Alan Gilmore points to evidence of a 4km-wide asteroid plunging into the Pacific about 2.5 million years ago that sent waves over 60 metres high across New Zealand. But he agrees with Jess Dallas that most of our recent encounters have been smaller.

“Around 15 years ago a meteor the size of a car crossed the middle of the North Island making a sonic boom that frightened a lot of people. More recently a meteor produced a shock wave that shook up Christchurch.”

Because meteors generally tend to be softer rock they break and burn up – a lot like Bart’s Comet –  when they plunge through our atmosphere. A few years back a rock the size of a brick – twice the size of the one in The Simpsons – crashed through the roof of a house in Auckland.

But if something bigger did hit New Zealand, it would be pretty catastrophic. Dr Sharp says if the 300 metre diameter asteroid Apophis, due to fly by earth in 2029, were to hit us would result in a three to six kilometre wide crater.

“Most people within 15 to 30 kms of the impact point will be killed. There will be earthquakes, fires, acid rain, and the sun will be dimmed by the dust in the atmosphere. Tsunamis will definitely occur if the impact is in the ocean.”

Dallas says size matters when it comes to impacts. Probably the world’s best preserved crater in Arizona was caused by a rock about 60 metres in diameter.

“To give an idea of the energy involved, the Chelyabinsk meteor that came down over Russia last year was probably only around 20 metres in diameter, and that released about 20 to 30 times as much energy as the atomic bomb in Hiroshima.”

Now for some bad news: Civil Defence does not have a contingency plan for asteroid impact and are honest about their capabilities and encourage us to be ready for emergencies in general.

Despite landing an unmanned craft on a comet last week, Gilmore says that if being prepared means having something on the launch pad ready to go, we’re not.

“But then we couldn't deal with a short-term threat anyway, given uncertainties in the orbit. 

“Had Apophis been found to be in an orbit that was a real threat in 2029 then already there would have been international efforts to study the object and to tweak its orbit so it misses us.”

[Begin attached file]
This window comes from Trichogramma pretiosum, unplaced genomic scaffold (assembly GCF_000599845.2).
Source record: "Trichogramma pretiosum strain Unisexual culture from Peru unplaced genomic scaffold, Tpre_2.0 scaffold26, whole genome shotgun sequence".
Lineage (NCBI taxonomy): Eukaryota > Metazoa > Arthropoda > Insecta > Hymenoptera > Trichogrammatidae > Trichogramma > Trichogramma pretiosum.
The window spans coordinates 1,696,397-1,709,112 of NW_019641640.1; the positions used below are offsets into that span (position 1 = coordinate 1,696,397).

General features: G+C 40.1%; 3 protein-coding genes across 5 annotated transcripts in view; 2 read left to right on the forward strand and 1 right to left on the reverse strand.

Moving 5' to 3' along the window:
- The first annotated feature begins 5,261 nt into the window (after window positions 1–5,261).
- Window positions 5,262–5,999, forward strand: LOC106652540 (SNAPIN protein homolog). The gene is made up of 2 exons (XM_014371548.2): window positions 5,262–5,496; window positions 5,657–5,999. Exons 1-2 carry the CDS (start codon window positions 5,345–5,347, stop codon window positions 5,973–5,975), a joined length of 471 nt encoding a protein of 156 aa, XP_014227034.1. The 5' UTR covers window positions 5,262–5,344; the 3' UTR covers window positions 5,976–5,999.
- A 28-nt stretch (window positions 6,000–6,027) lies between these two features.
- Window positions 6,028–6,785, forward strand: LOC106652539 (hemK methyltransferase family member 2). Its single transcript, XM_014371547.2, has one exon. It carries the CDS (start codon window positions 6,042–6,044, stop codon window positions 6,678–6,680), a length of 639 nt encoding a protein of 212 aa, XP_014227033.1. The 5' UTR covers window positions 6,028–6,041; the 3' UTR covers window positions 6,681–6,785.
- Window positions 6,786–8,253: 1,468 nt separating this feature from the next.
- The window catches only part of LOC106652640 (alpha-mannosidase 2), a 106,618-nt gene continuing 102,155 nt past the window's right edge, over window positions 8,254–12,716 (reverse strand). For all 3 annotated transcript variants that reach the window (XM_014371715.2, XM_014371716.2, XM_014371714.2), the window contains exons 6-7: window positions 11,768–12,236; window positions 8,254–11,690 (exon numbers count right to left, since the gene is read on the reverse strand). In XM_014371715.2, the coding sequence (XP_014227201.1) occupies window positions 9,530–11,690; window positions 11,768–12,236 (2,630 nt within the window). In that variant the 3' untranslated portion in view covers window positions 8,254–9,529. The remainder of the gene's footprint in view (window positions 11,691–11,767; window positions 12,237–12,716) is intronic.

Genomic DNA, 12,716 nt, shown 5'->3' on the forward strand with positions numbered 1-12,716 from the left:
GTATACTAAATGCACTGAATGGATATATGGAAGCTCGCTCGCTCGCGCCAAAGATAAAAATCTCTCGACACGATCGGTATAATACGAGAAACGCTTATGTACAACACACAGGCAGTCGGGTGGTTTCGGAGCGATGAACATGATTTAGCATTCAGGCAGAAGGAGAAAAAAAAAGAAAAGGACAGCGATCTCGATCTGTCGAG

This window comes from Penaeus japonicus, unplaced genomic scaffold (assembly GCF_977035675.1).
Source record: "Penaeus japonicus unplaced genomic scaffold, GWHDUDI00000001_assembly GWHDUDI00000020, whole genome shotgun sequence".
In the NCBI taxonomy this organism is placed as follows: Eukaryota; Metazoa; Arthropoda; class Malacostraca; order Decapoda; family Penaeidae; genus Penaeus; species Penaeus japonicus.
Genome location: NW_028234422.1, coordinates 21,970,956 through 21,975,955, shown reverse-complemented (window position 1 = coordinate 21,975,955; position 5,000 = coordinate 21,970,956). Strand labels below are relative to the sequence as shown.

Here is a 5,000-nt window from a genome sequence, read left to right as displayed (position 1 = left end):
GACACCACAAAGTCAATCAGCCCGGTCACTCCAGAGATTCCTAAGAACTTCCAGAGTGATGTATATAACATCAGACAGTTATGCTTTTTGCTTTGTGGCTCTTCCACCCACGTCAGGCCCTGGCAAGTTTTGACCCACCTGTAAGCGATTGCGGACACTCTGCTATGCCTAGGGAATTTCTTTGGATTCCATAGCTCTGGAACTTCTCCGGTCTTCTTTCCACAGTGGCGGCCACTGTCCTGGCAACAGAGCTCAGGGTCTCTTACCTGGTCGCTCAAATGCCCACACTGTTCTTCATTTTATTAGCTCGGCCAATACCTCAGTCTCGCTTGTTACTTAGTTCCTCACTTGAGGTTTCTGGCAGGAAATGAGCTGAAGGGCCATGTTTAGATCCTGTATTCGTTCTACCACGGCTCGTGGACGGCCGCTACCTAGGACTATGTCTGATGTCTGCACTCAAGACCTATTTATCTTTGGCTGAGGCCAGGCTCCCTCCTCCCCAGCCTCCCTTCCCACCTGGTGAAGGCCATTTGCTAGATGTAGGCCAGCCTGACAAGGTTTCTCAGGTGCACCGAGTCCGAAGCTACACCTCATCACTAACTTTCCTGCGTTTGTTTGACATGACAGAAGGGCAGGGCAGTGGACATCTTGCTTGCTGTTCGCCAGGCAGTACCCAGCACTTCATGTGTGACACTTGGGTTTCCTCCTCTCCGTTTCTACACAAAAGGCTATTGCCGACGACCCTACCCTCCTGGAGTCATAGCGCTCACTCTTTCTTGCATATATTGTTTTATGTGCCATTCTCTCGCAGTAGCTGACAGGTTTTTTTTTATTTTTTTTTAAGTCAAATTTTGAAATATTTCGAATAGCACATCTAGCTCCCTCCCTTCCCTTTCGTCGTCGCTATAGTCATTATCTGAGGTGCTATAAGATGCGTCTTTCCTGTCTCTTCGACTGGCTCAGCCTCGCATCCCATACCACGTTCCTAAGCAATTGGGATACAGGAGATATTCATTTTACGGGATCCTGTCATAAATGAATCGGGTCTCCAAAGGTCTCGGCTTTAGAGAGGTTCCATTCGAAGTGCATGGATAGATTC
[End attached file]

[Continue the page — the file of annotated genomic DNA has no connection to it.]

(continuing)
He also says that most of the technologies being discussed use gentle long-term nudges to slowly change a PHA's orbit. “Near-Earth Objects are mostly ‘rubble piles’ of loosely-held boulders, pebbles and sand. Only the smallest are single solid rocks. So setting off an explosion nearby would turn the object into a cloud of rocks much more likely to hit us.”

a gif of a meteor hitting russia in 2013

The Chelyabinsk meteor entered Earth's atmosphere over Russia on 15 February 2013 Photo: Unknown

Which leads to an interesting question: which asteroid-related film is the most realistic? All three asteroid aficionados interviewed for this story prefer Deep Impact over Armageddon.

Armageddon is totally unrealistic. Deep Impact is a lot more realistic because the attempted deflection of the asteroid is much further in advance of the impact than in Armageddon,” says Dr Sharp.

All three also agree that we shouldn’t lose sleep over entrusting the fate of the earth to a bunch of rapscallion oil drillers in a space shuttle, citing the low probability of impact and lack of anything we could do about it anyway.

Jess Dallas praises our atmosphere as our most important line of defence while Mr Gilmore says the impact of other things on our planet is much more worrying.

“The current risks from climate change, environmental degradation, overpopulation in some places, anti-science fundamentalism, the NEO threat is well down my list of worries for the future of civilisation.”

Dr Sharp sums up the impact the threat of impact easily, saying, “there is no need to stop going to the beach.”

This content is brought to you with funding support from New Zealand On Air.